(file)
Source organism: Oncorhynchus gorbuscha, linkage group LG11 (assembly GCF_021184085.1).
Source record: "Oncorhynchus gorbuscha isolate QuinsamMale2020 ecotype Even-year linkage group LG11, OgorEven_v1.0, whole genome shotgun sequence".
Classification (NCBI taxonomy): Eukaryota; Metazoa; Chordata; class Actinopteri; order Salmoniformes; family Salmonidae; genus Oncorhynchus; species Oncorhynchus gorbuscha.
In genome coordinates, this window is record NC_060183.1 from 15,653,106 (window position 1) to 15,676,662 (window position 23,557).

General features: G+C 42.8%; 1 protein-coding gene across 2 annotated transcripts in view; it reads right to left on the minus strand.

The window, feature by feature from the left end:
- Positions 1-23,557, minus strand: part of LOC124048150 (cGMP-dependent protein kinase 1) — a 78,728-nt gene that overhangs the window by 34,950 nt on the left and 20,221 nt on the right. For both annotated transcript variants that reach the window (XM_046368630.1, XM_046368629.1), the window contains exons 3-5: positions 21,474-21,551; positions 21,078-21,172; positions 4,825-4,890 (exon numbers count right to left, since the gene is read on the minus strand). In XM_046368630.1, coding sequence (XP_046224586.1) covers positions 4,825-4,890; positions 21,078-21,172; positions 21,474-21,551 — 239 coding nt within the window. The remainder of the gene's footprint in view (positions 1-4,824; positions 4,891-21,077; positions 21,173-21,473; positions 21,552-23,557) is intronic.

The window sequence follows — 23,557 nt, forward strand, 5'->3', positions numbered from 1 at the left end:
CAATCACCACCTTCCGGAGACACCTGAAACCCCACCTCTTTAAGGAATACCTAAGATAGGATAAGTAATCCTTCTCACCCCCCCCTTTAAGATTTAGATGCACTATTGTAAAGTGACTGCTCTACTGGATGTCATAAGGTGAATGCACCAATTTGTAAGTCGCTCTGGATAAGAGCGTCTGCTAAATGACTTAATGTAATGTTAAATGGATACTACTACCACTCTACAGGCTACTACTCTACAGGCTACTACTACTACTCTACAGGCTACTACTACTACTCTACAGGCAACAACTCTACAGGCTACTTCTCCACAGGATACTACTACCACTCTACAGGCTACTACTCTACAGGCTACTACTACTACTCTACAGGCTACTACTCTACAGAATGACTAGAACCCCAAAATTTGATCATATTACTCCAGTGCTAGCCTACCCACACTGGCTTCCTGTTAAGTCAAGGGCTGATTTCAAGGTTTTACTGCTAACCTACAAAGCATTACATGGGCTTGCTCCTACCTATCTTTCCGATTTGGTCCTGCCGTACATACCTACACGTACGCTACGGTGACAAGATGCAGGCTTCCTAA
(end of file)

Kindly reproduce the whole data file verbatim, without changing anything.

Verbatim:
Source organism: Oncorhynchus gorbuscha, linkage group LG11 (assembly GCF_021184085.1).
Source record: "Oncorhynchus gorbuscha isolate QuinsamMale2020 ecotype Even-year linkage group LG11, OgorEven_v1.0, whole genome shotgun sequence".
Classification (NCBI taxonomy): Eukaryota; Metazoa; Chordata; class Actinopteri; order Salmoniformes; family Salmonidae; genus Oncorhynchus; species Oncorhynchus gorbuscha.
In genome coordinates, this window is record NC_060183.1 from 15,653,106 (window position 1) to 15,676,662 (window position 23,557).

General features: G+C 42.8%; 1 protein-coding gene across 2 annotated transcripts in view; it reads right to left on the minus strand.

The window, feature by feature from the left end:
- Positions 1-23,557, minus strand: part of LOC124048150 (cGMP-dependent protein kinase 1) — a 78,728-nt gene that overhangs the window by 34,950 nt on the left and 20,221 nt on the right. For both annotated transcript variants that reach the window (XM_046368630.1, XM_046368629.1), the window contains exons 3-5: positions 21,474-21,551; positions 21,078-21,172; positions 4,825-4,890 (exon numbers count right to left, since the gene is read on the minus strand). In XM_046368630.1, coding sequence (XP_046224586.1) covers positions 4,825-4,890; positions 21,078-21,172; positions 21,474-21,551 — 239 coding nt within the window. The remainder of the gene's footprint in view (positions 1-4,824; positions 4,891-21,077; positions 21,173-21,473; positions 21,552-23,557) is intronic.

The window sequence follows — 23,557 nt, forward strand, 5'->3', positions numbered from 1 at the left end:
CAATCACCACCTTCCGGAGACACCTGAAACCCCACCTCTTTAAGGAATACCTAAGATAGGATAAGTAATCCTTCTCACCCCCCCCTTTAAGATTTAGATGCACTATTGTAAAGTGACTGCTCTACTGGATGTCATAAGGTGAATGCACCAATTTGTAAGTCGCTCTGGATAAGAGCGTCTGCTAAATGACTTAATGTAATGTTAAATGGATACTACTACCACTCTACAGGCTACTACTCTACAGGCTACTACTACTACTCTACAGGCTACTACTACTACTCTACAGGCAACAACTCTACAGGCTACTTCTCCACAGGATACTACTACCACTCTACAGGCTACTACTCTACAGGCTACTACTACTACTCTACAGGCTACTACTCTACAGAATGACTAGAACCCCAAAATTTGATCATATTACTCCAGTGCTAGCCTACCCACACTGGCTTCCTGTTAAGTCAAGGGCTGATTTCAAGGTTTTACTGCTAACCTACAAAGCATTACATGGGCTTGCTCCTACCTATCTTTCCGATTTGGTCCTGCCGTACATACCTACACGTACGCTACGGTGACAAGATGCAGGCTTCCTAA